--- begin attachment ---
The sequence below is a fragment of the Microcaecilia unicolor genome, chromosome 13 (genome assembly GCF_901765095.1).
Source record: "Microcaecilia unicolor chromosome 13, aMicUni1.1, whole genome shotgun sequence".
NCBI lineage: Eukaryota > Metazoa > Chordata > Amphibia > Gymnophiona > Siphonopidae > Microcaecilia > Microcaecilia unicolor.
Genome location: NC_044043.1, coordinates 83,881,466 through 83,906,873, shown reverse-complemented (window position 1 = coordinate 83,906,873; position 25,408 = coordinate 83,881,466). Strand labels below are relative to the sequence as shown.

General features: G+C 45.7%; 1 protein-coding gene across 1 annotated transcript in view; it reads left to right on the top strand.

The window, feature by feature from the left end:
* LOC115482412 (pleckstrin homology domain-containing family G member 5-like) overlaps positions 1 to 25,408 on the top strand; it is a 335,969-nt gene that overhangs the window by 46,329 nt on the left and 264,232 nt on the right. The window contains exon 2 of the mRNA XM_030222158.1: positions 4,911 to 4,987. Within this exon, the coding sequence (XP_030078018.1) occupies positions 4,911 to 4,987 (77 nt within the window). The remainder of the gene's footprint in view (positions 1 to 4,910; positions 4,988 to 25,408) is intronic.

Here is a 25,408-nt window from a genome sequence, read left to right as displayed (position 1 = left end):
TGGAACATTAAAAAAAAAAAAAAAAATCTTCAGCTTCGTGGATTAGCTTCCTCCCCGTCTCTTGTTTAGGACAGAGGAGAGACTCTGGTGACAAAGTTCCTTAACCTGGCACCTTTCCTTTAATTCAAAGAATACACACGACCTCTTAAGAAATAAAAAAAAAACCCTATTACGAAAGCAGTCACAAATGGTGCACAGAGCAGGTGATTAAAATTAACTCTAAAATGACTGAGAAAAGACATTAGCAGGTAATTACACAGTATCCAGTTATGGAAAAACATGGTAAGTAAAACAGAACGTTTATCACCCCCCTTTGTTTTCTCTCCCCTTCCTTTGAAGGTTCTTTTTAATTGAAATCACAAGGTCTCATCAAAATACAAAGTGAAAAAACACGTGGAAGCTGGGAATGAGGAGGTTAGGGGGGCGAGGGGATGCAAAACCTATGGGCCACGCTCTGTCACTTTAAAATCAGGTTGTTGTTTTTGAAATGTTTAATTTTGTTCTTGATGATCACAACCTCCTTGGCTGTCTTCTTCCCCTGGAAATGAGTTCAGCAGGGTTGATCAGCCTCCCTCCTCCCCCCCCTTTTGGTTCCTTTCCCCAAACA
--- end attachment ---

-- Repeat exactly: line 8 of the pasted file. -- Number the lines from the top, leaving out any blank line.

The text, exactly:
Here is a 25,408-nt window from a genome sequence, read left to right as displayed (position 1 = left end):